Japan introduces the world’s first liquid hydrogen transport ship

Tram Ho

Last Wednesday, heavy industry firm Kawasaki Heavy Industries introduced the world’s first cargo ship to transport liquid hydrogen, using technology to help greatly expand the capacity to transport this green energy.

The importance of this train has attracted a crowd of more than 4,000 people to the scene of Kawasaki in Kobe to attend the launch ceremony and name Suiso Frontier – the name means Hydro in Japanese. The 116-meter-long ship will be completed in the following fall.

Nhật Bản giới thiệu tàu vận chuyển Hydro lỏng đầu tiên trên thế giới - Ảnh 1.

As a gas with a very low liquefaction temperature, up to -253 p C, transporting it is difficult, especially on a large scale. To transport them in liquid form, the containers on the Kawasaki ship can compress the gas volume to 1/800 of the original volume.

The vessel will transport liquid hydrogen produced from cheap coal in Australia and ship to Japan, with test shipments starting before March 2021.

Thanks to the ability to transport liquid hydrogen gas in large quantities, Kawasaki’s ship can be considered as a card to change the game on the market of clean energy with the potential to leapfrog in the coming years. According to estimates by market research firm Fuji Keizai, global demand for hydrogen will increase more than 50 times to about $ 3.75 billion by 2030.

This high demand is due to the characteristic of not emitting CO 2 when burning, so Hydrogen will be a promising source of fuel for reducing carbon emissions. Tensions in the Middle East are also fueling the need to find new alternative energy sources.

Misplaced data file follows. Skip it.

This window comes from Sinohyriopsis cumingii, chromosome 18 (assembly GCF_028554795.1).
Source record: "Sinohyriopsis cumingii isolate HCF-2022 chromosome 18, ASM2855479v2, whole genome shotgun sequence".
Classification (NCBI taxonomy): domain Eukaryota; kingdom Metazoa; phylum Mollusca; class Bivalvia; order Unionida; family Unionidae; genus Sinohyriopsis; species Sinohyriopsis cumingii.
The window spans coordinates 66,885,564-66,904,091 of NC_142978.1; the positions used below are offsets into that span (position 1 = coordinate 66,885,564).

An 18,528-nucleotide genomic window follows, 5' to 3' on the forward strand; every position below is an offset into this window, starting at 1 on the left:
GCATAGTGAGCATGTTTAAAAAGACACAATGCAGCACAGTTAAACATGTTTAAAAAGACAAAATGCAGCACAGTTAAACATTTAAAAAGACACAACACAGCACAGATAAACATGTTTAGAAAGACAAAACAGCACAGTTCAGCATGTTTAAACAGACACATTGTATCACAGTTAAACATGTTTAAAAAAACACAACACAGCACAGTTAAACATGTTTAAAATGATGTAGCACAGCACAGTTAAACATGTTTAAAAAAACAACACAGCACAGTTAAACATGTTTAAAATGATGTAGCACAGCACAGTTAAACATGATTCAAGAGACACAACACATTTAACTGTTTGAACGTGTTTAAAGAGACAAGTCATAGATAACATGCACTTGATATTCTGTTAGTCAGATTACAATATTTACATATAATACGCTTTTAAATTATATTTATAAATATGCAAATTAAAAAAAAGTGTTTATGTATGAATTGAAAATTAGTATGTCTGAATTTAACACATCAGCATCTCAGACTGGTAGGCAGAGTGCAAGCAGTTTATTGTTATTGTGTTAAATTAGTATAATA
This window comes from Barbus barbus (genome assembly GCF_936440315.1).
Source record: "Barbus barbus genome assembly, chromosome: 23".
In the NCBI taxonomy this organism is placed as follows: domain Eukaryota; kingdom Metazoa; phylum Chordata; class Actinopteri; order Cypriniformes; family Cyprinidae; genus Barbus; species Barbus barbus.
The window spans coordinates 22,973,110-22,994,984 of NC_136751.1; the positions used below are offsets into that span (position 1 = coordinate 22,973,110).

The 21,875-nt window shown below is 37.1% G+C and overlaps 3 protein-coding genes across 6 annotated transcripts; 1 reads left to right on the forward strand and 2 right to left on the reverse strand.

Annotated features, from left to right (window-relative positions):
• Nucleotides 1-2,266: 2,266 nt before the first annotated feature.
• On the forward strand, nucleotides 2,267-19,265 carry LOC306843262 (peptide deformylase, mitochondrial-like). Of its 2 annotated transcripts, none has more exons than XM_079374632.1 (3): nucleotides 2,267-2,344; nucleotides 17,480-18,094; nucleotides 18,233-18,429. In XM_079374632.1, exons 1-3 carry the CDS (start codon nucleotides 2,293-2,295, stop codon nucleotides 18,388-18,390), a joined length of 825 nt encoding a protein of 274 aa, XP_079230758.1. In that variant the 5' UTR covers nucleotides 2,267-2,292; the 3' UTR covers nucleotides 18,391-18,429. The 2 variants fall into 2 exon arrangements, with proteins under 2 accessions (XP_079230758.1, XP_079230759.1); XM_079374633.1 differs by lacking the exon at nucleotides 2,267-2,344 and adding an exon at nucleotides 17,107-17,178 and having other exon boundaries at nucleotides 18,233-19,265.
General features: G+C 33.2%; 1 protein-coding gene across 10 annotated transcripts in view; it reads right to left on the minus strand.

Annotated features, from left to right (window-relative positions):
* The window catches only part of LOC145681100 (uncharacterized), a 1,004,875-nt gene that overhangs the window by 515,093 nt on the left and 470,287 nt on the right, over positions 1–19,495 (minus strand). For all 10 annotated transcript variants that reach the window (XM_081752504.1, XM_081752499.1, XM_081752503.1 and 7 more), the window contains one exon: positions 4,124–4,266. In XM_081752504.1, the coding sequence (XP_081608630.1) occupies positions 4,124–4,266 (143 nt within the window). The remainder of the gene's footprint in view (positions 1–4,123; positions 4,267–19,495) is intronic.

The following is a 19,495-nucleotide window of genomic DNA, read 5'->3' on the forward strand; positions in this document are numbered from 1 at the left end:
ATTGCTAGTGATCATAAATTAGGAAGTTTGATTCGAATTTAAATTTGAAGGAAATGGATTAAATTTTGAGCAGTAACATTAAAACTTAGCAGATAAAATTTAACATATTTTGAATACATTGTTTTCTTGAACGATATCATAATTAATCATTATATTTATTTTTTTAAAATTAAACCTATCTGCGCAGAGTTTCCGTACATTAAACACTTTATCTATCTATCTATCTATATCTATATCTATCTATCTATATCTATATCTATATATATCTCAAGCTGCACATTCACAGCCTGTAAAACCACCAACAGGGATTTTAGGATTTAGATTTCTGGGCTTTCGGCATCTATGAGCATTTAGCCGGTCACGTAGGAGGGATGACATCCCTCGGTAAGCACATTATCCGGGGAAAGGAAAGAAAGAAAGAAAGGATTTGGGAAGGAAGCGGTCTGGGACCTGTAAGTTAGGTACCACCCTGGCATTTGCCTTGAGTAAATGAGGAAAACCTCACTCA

Nhật Bản giới thiệu tàu vận chuyển Hydro lỏng đầu tiên trên thế giới - Ảnh 2.

Japanese trading companies, including Marubeni and Electric Power Development, a domestic trading company also known as J-Power have partnered with Kawasaki for this project. In addition, this project also has the participation of a large Dutch energy company, Royal Dutch Shell.

In Japan, JXTG Holdings is Japan’s largest fuel wholesaler, producing hydrogen from liquefied petroleum gas in Yokohama. The company supplies fuel to 41 Hydro stations across the country.

One obstacle that makes Hydro less popular is the cost. Electricity generation using liquefied gas and coal is still significantly cheaper. In order for hydrogen to be competitive on the price of liquefied gas, building a global supply chain and the ability to ship large quantities must be done. Ships like Kawasaki’s will be the start of that. The airline plans to commercialize the ship by 2030 and will develop larger ships.

References Nikkei

Share the news now

Source : Trí Thức Trẻ